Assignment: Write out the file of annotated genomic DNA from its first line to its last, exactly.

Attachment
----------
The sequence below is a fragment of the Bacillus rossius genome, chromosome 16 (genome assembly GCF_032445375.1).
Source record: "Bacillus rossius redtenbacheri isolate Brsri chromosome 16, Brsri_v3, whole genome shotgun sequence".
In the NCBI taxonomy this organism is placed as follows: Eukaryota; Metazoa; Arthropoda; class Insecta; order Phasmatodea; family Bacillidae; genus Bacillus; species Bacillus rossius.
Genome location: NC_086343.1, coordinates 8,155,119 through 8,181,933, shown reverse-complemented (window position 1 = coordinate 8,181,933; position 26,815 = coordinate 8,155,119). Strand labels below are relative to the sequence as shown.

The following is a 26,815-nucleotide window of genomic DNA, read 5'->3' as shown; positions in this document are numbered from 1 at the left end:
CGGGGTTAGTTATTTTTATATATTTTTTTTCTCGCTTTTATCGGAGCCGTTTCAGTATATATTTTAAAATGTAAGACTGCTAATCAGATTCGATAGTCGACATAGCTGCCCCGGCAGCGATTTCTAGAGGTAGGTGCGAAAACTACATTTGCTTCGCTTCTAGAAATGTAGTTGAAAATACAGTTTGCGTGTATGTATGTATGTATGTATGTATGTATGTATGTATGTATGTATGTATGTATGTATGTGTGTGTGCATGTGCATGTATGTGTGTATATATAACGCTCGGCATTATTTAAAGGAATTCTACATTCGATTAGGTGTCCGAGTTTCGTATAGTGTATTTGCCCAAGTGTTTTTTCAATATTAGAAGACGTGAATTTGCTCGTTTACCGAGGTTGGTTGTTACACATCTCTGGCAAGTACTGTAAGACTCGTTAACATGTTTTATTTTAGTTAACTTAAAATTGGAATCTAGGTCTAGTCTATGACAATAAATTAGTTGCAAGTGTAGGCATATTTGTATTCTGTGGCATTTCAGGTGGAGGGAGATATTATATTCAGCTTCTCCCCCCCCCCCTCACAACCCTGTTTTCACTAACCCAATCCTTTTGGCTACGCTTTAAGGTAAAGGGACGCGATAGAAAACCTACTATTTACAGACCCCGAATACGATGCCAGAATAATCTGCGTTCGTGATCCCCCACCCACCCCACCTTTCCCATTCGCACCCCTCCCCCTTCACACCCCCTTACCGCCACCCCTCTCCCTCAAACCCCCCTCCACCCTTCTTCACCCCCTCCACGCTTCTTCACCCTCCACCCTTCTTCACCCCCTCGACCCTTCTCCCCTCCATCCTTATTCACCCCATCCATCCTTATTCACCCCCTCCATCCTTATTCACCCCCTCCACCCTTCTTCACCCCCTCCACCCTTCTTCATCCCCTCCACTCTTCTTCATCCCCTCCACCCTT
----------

The sequence below is a fragment of the Bacillus rossius genome, chromosome 16 (genome assembly GCF_032445375.1).
Source record: "Bacillus rossius redtenbacheri isolate Brsri chromosome 16, Brsri_v3, whole genome shotgun sequence".
In the NCBI taxonomy this organism is placed as follows: Eukaryota; Metazoa; Arthropoda; class Insecta; order Phasmatodea; family Bacillidae; genus Bacillus; species Bacillus rossius.
Genome location: NC_086343.1, coordinates 8,155,119 through 8,181,933, shown reverse-complemented (window position 1 = coordinate 8,181,933; position 26,815 = coordinate 8,155,119). Strand labels below are relative to the sequence as shown.

The following is a 26,815-nucleotide window of genomic DNA, read 5'->3' as shown; positions in this document are numbered from 1 at the left end:
CGGGGTTAGTTATTTTTATATATTTTTTTTCTCGCTTTTATCGGAGCCGTTTCAGTATATATTTTAAAATGTAAGACTGCTAATCAGATTCGATAGTCGACATAGCTGCCCCGGCAGCGATTTCTAGAGGTAGGTGCGAAAACTACATTTGCTTCGCTTCTAGAAATGTAGTTGAAAATACAGTTTGCGTGTATGTATGTATGTATGTATGTATGTATGTATGTATGTATGTATGTATGTATGTATGTGTGTGTGCATGTGCATGTATGTGTGTATATATAACGCTCGGCATTATTTAAAGGAATTCTACATTCGATTAGGTGTCCGAGTTTCGTATAGTGTATTTGCCCAAGTGTTTTTTCAATATTAGAAGACGTGAATTTGCTCGTTTACCGAGGTTGGTTGTTACACATCTCTGGCAAGTACTGTAAGACTCGTTAACATGTTTTATTTTAGTTAACTTAAAATTGGAATCTAGGTCTAGTCTATGACAATAAATTAGTTGCAAGTGTAGGCATATTTGTATTCTGTGGCATTTCAGGTGGAGGGAGATATTATATTCAGCTTCTCCCCCCCCCCCTCACAACCCTGTTTTCACTAACCCAATCCTTTTGGCTACGCTTTAAGGTAAAGGGACGCGATAGAAAACCTACTATTTACAGACCCCGAATACGATGCCAGAATAATCTGCGTTCGTGATCCCCCACCCACCCCACCTTTCCCATTCGCACCCCTCCCCCTTCACACCCCCTTACCGCCACCCCTCTCCCTCAAACCCCCCTCCACCCTTCTTCACCCCCTCCACGCTTCTTCACCCTCCACCCTTCTTCACCCCCTCGACCCTTCTCCCCTCCATCCTTATTCACCCCATCCATCCTTATTCACCCCCTCCATCCTTATTCACCCCCTCCACCCTTCTTCACCCCCTCCACCCTTCTTCATCCCCTCCACTCTTCTTCATCCCCTCCACCCTT